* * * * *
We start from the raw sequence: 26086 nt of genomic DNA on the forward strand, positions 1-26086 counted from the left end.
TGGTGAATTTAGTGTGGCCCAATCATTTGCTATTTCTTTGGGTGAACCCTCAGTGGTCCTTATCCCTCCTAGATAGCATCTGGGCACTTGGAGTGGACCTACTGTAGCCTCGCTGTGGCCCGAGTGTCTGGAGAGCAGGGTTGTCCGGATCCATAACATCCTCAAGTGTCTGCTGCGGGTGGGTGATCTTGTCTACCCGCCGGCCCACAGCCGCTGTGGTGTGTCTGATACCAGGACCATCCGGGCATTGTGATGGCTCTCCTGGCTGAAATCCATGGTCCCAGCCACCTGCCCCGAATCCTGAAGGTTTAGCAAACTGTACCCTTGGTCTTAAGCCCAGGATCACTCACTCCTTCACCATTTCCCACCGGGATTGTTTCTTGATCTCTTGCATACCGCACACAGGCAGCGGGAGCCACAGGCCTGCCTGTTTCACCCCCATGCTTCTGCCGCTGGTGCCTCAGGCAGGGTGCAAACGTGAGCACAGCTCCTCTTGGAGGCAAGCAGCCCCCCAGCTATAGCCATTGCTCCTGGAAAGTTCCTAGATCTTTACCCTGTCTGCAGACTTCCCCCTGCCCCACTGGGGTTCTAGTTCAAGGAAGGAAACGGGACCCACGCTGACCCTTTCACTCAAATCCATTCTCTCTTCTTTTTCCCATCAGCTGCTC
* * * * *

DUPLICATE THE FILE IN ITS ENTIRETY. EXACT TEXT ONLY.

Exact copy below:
We start from the raw sequence: 26086 nt of genomic DNA on the forward strand, positions 1-26086 counted from the left end.
TGGTGAATTTAGTGTGGCCCAATCATTTGCTATTTCTTTGGGTGAACCCTCAGTGGTCCTTATCCCTCCTAGATAGCATCTGGGCACTTGGAGTGGACCTACTGTAGCCTCGCTGTGGCCCGAGTGTCTGGAGAGCAGGGTTGTCCGGATCCATAACATCCTCAAGTGTCTGCTGCGGGTGGGTGATCTTGTCTACCCGCCGGCCCACAGCCGCTGTGGTGTGTCTGATACCAGGACCATCCGGGCATTGTGATGGCTCTCCTGGCTGAAATCCATGGTCCCAGCCACCTGCCCCGAATCCTGAAGGTTTAGCAAACTGTACCCTTGGTCTTAAGCCCAGGATCACTCACTCCTTCACCATTTCCCACCGGGATTGTTTCTTGATCTCTTGCATACCGCACACAGGCAGCGGGAGCCACAGGCCTGCCTGTTTCACCCCCATGCTTCTGCCGCTGGTGCCTCAGGCAGGGTGCAAACGTGAGCACAGCTCCTCTTGGAGGCAAGCAGCCCCCCAGCTATAGCCATTGCTCCTGGAAAGTTCCTAGATCTTTACCCTGTCTGCAGACTTCCCCCTGCCCCACTGGGGTTCTAGTTCAAGGAAGGAAACGGGACCCACGCTGACCCTTTCACTCAAATCCATTCTCTCTTCTTTTTCCCATCAGCTGCTC